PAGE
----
Photo: Gordon Smith, Detail of Orchid Flower. Photo included because I like it!
In my last post, In Search of the Regional Alternative - the case of Katrina and Tom, I reported on an email from Katrina: we are looking for a small town some where who needs the services of a boilermaker who loves a challenge , therein lies the trouble, finding one! "
The first step in the in the search process is to understand your own needs and that of your family. Relocation can be a big step, so you really do need to be clear on your needs before looking seriously at possibilities.
For that reason I emailed Katrina seeking more information. My questions and edited answers follow.
Access to family (parents, grandparents, siblings) can be important, especially for women with children. For that reason I asked "where is your family? Near you? Important to be near them?"
Katrina replied: "The only family we have is my brother and he spends more time overseas than home any way so as long as where ever we go has Internet access then he will be just as close to us as he is now. We do have a very special couple living in Briasbane who are more like family than any one else, but again they are big Internet uses as well and we have discussed this move with them and they think it would be right for us and would give them a place to holiday and an excuse to go! "
Katrina's reply shows that closeness to family is not an issue. However, the reply also draws out that the family are active internet users, so access to the internet is an issue to be considered. Many parts of Regional Australia have equal to if not better internet access than parts of metro Australia, but coverage does vary. So this is an issue that will need to be looked at in considering specific locations.
No matter how happy parents may be, the move may fail if the needs of children are not taken into account. In this context, Katrina and Tom have four children aged fourteen down to nine weeks.
I therefore emailed Katrina "any special features re education?"
Katrina replied: Education, well my eldest is in grade 8 first year of high school while he isn't brilliant he is holding his own, he travels now to get to a decent school so that will be no big deal for him. The only other concern education wise is my second born who is in grade 6. He has trouble with his reading. He is making progress but slowly, so he would need extra help there. He is on the other hand gifted with maths and the arts. My daughter is well above average so is doing grade 3 and 4 work in her reading yet she is in grade 2 so as long as her teacher is willing to let her move forward at her pace. My youngest obviously has yet to start.
Tom and I love a challenge and our children are not really what you'd call city kids they love to be out doors and don't often play video type games. They email all their friends of course and we all have computers but they still love to run!
We haven't gone into this with our eyes closed we have talked things over with the kids so they are aware of what this would mean, they will miss there friends but will make new ones. They know it and so do I, they are all happy go lucky kids and we would rather they grow up some where where the nastier side of life isn't so in your face all the time, some where that we can feel safe to let them play in their own front yard or to go to the park and know that they will not be harassed or called names for being happy together.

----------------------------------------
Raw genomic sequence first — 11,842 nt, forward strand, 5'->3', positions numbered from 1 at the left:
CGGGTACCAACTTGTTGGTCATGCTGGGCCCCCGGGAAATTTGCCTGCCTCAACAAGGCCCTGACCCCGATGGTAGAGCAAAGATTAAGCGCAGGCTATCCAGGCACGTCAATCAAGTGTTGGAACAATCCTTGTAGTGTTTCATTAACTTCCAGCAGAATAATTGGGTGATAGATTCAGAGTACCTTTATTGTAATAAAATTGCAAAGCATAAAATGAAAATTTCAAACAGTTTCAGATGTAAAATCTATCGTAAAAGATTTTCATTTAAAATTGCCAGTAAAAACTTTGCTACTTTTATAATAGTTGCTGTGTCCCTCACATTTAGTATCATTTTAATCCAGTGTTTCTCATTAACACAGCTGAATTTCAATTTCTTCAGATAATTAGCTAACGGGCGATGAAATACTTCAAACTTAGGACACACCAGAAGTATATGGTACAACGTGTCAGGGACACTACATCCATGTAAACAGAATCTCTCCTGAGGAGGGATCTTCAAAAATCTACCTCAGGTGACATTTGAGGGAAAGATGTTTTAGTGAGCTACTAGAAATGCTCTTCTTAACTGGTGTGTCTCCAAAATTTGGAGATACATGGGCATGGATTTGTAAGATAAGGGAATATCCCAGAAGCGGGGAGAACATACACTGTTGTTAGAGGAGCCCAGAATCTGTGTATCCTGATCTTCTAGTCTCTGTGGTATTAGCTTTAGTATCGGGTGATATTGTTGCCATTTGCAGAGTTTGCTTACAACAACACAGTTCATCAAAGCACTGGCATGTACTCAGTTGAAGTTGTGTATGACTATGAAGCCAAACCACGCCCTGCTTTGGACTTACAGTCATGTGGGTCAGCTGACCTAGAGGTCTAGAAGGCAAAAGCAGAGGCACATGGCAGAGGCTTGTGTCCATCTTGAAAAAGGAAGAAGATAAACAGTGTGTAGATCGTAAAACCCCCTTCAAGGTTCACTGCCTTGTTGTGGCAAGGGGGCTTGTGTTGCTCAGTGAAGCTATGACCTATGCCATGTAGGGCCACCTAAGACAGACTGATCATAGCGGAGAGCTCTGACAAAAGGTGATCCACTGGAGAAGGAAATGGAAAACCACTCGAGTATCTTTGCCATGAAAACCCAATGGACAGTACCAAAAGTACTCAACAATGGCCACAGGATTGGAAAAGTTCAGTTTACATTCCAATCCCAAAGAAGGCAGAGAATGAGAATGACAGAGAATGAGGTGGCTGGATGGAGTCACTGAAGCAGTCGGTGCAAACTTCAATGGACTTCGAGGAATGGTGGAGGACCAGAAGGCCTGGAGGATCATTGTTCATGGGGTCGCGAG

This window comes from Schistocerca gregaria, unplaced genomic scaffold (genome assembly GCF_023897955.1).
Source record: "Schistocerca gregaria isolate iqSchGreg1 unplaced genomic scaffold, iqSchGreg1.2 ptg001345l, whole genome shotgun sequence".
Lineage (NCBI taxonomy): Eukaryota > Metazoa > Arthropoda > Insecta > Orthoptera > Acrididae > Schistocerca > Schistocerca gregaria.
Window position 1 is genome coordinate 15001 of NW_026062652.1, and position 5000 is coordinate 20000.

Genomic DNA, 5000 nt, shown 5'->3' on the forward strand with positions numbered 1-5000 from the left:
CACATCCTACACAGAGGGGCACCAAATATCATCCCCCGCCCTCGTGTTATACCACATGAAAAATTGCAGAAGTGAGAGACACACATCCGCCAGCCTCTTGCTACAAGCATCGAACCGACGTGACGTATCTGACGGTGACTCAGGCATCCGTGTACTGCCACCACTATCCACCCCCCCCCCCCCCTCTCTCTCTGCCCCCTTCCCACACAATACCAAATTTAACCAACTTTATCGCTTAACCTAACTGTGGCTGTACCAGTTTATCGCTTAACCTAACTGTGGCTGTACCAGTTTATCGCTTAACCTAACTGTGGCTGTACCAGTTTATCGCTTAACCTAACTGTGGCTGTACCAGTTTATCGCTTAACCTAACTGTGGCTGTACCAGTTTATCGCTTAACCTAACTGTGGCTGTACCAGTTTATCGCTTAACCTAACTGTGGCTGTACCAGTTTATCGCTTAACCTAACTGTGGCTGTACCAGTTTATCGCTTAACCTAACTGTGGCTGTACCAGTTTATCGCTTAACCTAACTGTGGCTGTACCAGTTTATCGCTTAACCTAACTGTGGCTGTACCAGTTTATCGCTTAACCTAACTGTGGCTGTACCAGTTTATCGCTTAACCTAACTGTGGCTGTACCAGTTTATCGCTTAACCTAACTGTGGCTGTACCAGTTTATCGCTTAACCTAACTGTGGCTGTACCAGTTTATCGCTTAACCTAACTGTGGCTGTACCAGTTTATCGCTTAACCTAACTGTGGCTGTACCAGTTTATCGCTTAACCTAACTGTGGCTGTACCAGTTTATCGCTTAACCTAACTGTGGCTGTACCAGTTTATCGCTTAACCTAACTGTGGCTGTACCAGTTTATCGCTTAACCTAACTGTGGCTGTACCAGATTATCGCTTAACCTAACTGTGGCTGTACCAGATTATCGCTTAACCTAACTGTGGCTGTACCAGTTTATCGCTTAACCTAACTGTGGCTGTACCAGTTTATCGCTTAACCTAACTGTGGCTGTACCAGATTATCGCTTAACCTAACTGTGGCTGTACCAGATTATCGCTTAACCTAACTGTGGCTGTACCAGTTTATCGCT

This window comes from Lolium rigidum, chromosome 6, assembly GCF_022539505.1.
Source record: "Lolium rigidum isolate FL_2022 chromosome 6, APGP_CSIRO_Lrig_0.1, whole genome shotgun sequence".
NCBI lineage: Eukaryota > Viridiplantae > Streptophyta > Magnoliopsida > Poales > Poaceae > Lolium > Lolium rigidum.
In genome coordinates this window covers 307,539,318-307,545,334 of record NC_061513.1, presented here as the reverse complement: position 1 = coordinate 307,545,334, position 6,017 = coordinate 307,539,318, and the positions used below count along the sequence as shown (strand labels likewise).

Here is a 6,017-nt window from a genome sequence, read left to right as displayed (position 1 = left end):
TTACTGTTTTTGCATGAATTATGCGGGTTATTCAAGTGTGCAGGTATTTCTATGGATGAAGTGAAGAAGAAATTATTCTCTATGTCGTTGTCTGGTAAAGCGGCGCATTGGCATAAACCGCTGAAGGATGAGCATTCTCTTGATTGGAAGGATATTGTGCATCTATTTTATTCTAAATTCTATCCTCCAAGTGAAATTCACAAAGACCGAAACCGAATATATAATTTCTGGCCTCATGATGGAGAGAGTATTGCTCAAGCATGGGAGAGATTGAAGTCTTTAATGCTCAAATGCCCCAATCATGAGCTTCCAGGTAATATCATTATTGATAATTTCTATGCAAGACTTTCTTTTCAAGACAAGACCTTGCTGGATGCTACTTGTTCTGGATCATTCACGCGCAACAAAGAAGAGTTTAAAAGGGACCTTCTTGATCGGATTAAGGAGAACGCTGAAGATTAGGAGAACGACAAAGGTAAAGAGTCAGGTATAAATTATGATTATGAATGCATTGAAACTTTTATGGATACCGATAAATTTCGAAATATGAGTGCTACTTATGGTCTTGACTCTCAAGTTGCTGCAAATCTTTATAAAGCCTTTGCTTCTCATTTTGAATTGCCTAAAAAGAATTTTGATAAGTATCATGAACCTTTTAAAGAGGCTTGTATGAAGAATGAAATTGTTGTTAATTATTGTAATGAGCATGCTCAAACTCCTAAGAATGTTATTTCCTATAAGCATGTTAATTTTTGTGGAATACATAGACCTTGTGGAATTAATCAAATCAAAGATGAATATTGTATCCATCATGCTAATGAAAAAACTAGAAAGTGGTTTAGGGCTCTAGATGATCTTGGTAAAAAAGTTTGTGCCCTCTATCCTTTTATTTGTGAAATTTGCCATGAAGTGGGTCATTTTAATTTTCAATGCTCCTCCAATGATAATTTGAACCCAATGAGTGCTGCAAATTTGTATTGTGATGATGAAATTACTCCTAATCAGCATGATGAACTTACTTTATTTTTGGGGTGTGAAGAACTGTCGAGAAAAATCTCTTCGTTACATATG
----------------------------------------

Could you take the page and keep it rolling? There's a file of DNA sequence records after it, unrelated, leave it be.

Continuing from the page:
We are a close family as we don't really have any one but each other to rely on so we can be happy any where as long as we have each other and a roof over our heads and plenty to keep dad busy!
Katrina's reply draws out a number of important issues. She and Tom have discussed the move with the kids and have involved them. This is very important since a move away from friends can create real worries in kid's minds.
Education may be an issue in final selection between towns and will need to be investigated. This has to be done on ground. The nature of the support available to the eldest to help with any learning diffculties will be important (country schools can be good in this area because of the personal support that can be provided in a smaller school), as will the capacity of the school to provide accelerated learning opportunities for Katrina and Tom's daughter.
Health services will also need to be investigated on ground. Medical services in a smaller town can be limited, with some services provided in the nearest major regional centre. The critical issue here is not distance but travel time.
Partner considerations are important in any move because both sides have to be happy.
Katrina's responses focused the needs of Tom and her family, leading me to ask: "What do you want? Do you want to stay at home, to work part time, to work full time? What would you like to do?"
What do I want? Well I don't really want to work. I love being a mum and Tom works so I can stay home to raise our kids. Pre children I was working as a seamstress so I love all things making, still do it when I get time, sew that is, I love craft, I quilt, crochet and all things made by hand but my real passion is wood turning I have even sold some on line until getting pregnant and being unable to use the lathe for safety reasons .... I love to read and learn to make new things I am always on the look out for some thing new to try and create.
looking at this, Katrina can be happy pretty much anywhere so long as she and her family have the life style they need.
The life style issue is critical. The life Tom and Katrina want is really no longer obtainable in a metro area. Tom and Katrina need a biggish block with access to a shed and place for the children to play, to dig, to have pets. They need an area in which it is still posssible for the kids to hop on their bikes and vanish without their parents being worried.
In the next post I will discuss how Katrina and Tom might set about finding the job that Tom wants.